Latest update: May 13th, 2013
The Bark Mitzvah is a celebration that’s held when one’s dog turns 13 months or 13 years of age, or any age in between. To signify the ties that bind one’s dog to one’s Jewish roots, during the Bark Mitzvah the dog would wear a tallit (bitches too!), and a yarmulke. But it’s really tough to put a pair of teffilin on a dog, unless it’s a Great Dane.
Celebrity pet hairstylist and pet entertainer Lee Day has been performing Bark Mitzvahs since as early as 1972, for many celebrities, including Joan River’s dog Spike. Her website recalls that in attendance at the sacred ceremony were Geraldo Rivera & his wife, Betty White, Linda Dano, and others.
Here’s what you get if you register your dog for a Bark Mitzvah: A scroll, a Jewish Prayer to bless the event in Yiddish, a “Yamakah” (that’s how she spells it), a Tallis and a Pen (apparently, in some cases she also ordains your dog if he or she passes the quiz).
In early May, dozens of Somers, NY, dogs officially joined their Jewish families at the Hebrew Congregation of Somers’ annual “Bark Mitzvah,” The Somers Daily Voice reported.
Rabbi Fred Schwalb held the third annual ceremony celebrating and blessing the pets in the congregation. Inspired by the Christian ceremony of the Blessing of the Animals, Schwalb, who has led the Shenorock synagogue for almost a decade, said the event is a simple way to honor dogs, cats and other pets.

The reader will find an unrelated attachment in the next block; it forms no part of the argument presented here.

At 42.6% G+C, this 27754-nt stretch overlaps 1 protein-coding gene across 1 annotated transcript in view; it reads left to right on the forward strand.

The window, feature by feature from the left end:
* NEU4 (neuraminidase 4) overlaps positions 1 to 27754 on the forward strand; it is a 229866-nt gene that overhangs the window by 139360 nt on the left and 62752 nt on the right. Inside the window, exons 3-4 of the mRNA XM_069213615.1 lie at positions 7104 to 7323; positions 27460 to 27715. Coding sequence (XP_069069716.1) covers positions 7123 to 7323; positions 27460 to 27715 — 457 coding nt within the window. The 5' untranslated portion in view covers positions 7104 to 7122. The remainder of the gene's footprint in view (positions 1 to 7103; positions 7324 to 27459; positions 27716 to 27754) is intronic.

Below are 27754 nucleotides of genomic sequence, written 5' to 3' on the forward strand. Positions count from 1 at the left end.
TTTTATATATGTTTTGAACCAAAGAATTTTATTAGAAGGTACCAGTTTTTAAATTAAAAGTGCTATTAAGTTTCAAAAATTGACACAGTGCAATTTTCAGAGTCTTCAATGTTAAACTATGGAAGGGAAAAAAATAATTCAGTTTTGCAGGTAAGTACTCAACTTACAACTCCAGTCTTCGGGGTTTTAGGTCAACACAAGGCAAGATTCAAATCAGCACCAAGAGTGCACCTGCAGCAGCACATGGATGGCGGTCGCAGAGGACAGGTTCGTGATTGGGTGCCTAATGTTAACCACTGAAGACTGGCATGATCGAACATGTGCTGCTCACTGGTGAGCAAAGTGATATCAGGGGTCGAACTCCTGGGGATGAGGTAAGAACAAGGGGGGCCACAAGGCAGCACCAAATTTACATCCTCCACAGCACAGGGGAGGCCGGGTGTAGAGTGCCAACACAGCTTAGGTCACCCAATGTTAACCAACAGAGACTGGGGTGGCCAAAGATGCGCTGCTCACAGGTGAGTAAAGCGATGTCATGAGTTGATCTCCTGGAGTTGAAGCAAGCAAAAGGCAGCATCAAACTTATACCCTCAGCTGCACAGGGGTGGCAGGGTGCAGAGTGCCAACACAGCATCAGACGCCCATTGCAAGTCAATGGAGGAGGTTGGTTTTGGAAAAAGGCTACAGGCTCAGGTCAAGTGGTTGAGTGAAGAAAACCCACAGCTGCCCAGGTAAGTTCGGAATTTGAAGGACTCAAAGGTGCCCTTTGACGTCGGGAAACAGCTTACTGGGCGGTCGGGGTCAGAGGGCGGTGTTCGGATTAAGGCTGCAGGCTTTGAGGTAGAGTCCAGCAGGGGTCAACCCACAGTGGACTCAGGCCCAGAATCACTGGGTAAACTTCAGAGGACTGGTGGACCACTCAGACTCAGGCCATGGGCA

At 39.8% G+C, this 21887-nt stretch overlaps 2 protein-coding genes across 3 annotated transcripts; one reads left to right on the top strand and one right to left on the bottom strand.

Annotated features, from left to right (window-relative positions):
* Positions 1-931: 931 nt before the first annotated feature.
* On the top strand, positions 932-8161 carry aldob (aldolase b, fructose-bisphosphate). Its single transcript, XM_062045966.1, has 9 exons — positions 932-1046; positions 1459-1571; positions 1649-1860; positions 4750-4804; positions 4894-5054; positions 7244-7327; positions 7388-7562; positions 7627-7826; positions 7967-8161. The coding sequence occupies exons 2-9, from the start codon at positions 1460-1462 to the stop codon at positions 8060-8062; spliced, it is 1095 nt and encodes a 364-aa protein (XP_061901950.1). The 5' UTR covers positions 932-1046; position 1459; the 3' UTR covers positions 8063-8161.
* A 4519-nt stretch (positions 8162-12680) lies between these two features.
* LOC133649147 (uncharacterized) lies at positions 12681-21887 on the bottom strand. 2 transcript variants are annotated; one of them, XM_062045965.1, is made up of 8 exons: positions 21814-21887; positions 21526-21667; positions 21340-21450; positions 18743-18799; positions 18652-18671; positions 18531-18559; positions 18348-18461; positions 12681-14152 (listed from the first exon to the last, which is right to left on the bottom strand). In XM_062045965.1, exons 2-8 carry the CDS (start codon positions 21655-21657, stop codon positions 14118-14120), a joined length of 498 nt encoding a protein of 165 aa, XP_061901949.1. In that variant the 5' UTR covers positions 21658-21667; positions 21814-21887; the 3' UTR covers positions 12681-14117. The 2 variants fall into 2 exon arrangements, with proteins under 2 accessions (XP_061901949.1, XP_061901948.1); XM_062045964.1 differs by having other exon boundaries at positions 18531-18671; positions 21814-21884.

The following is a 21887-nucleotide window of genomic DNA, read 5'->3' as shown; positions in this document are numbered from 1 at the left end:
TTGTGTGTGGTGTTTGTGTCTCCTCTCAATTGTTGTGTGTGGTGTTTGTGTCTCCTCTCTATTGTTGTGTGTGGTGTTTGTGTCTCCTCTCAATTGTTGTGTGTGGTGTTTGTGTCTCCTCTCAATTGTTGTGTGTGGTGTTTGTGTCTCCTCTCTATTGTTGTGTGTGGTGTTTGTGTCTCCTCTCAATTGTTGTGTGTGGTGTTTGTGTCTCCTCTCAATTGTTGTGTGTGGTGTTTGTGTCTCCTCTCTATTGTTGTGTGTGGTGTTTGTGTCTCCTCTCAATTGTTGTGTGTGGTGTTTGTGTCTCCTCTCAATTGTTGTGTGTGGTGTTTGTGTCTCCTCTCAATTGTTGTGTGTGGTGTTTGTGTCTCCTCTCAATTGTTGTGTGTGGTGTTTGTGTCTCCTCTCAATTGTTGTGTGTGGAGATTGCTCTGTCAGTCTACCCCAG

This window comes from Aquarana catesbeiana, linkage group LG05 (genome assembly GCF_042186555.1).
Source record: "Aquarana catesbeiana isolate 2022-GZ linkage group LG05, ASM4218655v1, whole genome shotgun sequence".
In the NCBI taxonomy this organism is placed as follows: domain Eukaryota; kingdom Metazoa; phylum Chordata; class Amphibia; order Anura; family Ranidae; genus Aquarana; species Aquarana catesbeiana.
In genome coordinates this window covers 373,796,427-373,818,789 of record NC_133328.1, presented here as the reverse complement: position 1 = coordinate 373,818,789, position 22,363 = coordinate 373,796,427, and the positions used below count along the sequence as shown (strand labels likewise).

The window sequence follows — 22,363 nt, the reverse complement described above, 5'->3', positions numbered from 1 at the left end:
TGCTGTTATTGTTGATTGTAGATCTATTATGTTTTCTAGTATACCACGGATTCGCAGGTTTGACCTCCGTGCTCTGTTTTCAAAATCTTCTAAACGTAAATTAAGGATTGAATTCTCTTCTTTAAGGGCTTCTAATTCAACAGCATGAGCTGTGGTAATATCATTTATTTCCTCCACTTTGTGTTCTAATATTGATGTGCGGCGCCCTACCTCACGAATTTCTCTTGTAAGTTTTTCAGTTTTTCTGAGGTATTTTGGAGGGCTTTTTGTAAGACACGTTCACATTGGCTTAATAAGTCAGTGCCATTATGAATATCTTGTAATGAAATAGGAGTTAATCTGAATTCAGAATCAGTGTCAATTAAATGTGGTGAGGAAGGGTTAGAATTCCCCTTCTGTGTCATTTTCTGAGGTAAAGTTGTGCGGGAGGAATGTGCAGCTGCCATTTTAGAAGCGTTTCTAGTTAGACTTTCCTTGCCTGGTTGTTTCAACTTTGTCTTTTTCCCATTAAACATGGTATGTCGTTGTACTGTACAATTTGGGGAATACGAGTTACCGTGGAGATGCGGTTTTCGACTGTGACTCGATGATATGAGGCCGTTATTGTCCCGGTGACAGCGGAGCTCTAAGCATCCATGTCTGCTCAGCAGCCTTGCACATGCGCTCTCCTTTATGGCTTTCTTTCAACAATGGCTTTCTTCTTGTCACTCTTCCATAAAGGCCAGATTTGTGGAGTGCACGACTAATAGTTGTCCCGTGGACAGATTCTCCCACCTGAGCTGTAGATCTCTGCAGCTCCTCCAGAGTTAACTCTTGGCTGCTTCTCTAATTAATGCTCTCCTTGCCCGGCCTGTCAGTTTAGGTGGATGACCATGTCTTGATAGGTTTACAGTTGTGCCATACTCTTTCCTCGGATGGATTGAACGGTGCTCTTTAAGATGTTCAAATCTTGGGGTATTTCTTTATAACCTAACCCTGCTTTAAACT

A regular St. Francis.
Rabbi Schwalb told The Daily Voice that he had come up with the idea a few years ago, “to remind those in the congregation about the importance of family and community.”
“People very much look forward to it every year,” he said. “It shows you how much people value their pets and I think it’s always nice to see that reminder of the value of community and coming together.”
The proud owner of two American Short Hair cats, I’m relieved no one has come up with a Miaow Mitzvah so far, although I’ve seen references to Cat Mitzvahs. Our cats will never be put through one of those, even though they are strict Shabbat observers (especially the Tuxedo male, Sylvester), and sniff the Bessamim devotedly during Hvadala.
“I think we have a lot of animal lovers in our congregation,” said Diane Karsch of Hebrew Congregation of Somers. “Our dog Zeke is a member of the family and he does bring so much to our lives and it really felt nice having that acknowledged by the rabbi and having that be blessed.”
Incidentally, Lee Day has performed a horse wedding, which means that if your favorite horse is showing an interest in his or her Jewish roots, let them tap 13 times and Day will do the rest…
About the Author: Yori Yanover has been a working journalist since age 17, before he enlisted and worked for Ba'Machane Nachal. Since then he has worked for Israel Shelanu, the US supplement of Yedioth, JCN18.com, USAJewish.com, Lubavitch News Service, Arutz 7 (as DJ on the high seas), and the Grand Street News. He has published Dancing and Crying, a colorful and intimate portrait of the last two years in the life of the late Lubavitch Rebbe, (in Hebrew), and two fun books in English: The Cabalist's Daughter: A Novel of Practical Messianic Redemption, and How Would God REALLY Vote.
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